03 March 2006

A repost of a repost of a riposte: BigMuscle.com

Hey lady, you lady, cursing at your life....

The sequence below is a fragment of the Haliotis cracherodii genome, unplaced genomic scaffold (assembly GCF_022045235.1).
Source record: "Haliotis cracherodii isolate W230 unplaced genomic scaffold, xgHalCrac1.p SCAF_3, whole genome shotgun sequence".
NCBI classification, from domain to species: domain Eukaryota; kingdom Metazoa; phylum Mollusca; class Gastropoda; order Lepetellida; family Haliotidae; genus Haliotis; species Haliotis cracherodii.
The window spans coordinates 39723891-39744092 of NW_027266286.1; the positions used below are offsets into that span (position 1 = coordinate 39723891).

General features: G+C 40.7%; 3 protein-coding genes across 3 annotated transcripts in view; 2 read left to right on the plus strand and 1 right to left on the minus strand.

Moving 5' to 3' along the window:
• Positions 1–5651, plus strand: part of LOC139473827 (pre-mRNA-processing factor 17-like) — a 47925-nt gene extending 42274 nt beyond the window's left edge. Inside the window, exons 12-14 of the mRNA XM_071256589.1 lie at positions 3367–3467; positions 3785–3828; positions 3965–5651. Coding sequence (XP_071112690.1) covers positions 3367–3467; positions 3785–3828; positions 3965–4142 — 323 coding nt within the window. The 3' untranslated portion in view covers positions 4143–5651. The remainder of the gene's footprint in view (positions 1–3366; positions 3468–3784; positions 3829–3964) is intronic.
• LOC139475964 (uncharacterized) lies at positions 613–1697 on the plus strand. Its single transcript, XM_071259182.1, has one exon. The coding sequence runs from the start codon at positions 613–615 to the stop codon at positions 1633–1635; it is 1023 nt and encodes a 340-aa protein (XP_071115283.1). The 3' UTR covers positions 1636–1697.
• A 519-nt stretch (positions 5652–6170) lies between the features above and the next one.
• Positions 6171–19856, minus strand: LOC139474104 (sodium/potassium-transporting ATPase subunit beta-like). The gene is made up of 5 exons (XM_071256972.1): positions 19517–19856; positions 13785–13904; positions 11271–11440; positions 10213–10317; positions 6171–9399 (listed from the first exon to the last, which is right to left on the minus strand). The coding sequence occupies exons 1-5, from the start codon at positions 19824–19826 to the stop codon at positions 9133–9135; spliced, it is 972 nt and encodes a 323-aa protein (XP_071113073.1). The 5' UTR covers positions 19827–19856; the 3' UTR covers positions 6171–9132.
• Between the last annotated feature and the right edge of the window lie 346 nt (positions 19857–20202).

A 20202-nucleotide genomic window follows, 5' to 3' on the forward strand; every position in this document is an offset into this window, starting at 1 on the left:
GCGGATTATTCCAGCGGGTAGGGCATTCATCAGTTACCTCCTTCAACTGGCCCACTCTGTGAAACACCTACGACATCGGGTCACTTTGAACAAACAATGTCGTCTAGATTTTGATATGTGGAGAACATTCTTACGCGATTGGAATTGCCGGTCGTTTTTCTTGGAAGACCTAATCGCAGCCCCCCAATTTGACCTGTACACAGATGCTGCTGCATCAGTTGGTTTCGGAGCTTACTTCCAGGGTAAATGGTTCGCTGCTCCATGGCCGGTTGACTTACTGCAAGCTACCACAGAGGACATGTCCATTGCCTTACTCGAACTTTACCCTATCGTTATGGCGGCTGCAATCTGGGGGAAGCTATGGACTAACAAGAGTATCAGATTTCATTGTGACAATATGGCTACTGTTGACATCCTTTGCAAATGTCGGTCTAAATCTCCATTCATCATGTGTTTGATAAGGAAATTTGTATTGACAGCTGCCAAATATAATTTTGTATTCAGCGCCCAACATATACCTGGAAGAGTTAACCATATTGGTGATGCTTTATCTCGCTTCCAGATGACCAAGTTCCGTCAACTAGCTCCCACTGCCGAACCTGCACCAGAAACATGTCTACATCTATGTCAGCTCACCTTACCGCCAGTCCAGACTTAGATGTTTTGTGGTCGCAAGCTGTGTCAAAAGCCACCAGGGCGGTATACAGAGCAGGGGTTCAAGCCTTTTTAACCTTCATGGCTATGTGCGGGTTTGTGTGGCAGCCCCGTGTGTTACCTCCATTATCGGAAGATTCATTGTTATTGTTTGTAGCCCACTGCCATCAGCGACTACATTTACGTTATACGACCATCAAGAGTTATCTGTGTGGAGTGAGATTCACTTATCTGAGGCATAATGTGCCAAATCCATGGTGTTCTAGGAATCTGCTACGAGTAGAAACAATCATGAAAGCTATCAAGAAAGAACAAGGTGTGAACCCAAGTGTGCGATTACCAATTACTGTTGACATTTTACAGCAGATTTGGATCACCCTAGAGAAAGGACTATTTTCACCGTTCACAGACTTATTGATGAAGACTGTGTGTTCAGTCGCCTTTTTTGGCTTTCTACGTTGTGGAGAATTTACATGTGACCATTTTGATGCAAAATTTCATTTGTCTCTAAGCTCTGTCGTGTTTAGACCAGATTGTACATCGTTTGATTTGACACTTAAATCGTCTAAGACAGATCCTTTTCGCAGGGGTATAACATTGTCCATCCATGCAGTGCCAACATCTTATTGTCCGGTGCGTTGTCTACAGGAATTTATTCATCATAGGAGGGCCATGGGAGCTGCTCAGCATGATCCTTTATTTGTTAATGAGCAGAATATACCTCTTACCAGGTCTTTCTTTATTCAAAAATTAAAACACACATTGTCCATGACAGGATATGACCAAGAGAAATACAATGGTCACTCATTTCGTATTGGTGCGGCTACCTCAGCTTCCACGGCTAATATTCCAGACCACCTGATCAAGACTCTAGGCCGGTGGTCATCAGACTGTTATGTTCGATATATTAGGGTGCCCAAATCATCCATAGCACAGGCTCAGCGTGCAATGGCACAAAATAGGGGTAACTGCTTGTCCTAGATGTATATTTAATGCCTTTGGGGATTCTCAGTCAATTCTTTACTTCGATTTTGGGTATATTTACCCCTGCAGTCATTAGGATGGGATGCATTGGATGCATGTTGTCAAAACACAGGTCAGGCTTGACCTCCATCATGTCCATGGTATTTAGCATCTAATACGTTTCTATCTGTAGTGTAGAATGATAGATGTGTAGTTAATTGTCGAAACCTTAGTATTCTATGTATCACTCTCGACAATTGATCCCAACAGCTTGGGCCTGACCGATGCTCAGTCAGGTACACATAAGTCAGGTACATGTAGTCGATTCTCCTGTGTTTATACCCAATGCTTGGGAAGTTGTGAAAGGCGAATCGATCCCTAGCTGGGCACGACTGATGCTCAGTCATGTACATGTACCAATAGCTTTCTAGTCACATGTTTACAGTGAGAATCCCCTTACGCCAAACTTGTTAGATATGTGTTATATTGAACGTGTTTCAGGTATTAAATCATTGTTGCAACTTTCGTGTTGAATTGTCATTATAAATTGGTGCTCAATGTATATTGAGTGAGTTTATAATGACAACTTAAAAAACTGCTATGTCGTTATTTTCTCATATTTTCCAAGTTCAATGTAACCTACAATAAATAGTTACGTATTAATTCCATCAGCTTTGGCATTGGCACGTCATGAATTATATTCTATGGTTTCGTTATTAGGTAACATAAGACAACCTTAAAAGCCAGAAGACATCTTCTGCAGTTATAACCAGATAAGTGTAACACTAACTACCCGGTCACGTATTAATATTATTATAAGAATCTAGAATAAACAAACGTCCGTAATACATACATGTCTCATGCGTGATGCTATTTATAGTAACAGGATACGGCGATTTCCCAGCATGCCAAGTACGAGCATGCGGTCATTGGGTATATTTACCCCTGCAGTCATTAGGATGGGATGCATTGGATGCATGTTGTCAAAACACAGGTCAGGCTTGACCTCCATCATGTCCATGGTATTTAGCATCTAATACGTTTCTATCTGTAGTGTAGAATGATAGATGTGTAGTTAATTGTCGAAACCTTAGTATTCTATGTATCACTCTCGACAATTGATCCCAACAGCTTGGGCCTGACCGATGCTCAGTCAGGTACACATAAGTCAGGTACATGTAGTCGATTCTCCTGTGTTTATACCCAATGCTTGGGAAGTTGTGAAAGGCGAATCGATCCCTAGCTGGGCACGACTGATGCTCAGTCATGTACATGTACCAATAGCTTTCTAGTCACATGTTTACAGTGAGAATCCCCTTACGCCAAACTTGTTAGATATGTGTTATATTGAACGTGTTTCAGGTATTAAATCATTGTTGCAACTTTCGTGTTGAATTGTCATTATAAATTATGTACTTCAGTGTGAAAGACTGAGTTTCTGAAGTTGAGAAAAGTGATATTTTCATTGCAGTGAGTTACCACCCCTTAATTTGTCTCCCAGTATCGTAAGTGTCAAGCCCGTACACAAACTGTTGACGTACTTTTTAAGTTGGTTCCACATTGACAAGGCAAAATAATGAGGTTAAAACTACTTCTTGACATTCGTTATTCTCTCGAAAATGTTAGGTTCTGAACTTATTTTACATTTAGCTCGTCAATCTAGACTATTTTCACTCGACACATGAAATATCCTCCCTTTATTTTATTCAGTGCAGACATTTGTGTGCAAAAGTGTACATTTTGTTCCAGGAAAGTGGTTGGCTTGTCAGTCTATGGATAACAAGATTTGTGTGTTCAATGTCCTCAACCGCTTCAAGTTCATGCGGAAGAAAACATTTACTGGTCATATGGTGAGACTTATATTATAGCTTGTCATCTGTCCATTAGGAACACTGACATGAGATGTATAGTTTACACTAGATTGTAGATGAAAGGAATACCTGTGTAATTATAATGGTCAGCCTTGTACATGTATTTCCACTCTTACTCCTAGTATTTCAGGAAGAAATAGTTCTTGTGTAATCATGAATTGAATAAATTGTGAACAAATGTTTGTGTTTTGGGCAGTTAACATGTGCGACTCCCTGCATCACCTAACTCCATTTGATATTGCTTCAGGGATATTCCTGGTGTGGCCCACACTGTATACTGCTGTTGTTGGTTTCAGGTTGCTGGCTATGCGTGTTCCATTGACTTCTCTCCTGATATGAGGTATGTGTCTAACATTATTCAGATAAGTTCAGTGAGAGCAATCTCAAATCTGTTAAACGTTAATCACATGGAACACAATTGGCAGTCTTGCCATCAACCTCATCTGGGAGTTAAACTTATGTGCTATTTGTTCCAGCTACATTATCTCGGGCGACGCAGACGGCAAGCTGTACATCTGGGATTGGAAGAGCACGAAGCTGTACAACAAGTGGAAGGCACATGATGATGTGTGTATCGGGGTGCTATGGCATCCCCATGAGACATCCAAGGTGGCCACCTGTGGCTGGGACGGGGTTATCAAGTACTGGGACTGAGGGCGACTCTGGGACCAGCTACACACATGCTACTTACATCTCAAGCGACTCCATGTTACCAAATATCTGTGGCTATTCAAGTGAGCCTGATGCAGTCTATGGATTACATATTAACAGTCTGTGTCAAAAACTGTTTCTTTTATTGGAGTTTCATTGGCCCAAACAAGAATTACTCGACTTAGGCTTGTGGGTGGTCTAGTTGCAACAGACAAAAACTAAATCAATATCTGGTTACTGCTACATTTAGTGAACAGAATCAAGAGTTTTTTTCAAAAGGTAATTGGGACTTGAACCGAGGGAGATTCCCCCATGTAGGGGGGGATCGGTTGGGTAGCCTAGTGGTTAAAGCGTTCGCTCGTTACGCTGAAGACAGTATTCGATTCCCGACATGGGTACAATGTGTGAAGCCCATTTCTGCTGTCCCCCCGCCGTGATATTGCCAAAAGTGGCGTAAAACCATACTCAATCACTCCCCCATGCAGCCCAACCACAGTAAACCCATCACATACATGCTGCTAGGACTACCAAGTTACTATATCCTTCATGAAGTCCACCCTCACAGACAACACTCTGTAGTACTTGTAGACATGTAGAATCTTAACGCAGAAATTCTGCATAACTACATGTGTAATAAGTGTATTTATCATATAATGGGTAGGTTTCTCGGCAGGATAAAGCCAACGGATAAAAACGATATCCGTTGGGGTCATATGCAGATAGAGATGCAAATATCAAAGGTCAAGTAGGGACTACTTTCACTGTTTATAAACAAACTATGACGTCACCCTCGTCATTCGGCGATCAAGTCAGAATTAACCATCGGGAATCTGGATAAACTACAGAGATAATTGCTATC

Have you ever heard of BigMuscle.com? I've been "on" it for a while, and, after working in interactive for years, and being on a million sites (okay, a hundred, at least), I find it difficult to represent myself, well, with sincerity, on, um, anything online. I said "difficult." My great problem with Internet culture, and blogs especially, is that everyone is trying so hard to give up who they are, when everyone else is making a disposable identity. This makes for a bad dichotomy. It's as if half the world were writing memoirs and the other half were writing novels. And I mean this avowadly so in the first instance, and implicitly so in the second. This is the perfect example of how media has changed in an extraordinory way in the last fifteen years. Truth-claims for writing, whether online or elsewhere, have become very confused, but the online world is more and less sophisticated than the print-world: its boundaries are much more flexible. While we might be pissed off that that certain someone is not whom he or she said she or he would be online, we have learned to relax about it some; yet if a memoirist confesses to amplifying, extending, or even, yes, lying about his or her life on Oprah (or anywhere else [and where else does this happen, exactly?]), readers take great umbrage. (Alas, our current President and most others in elected government are held to a lesser standard.)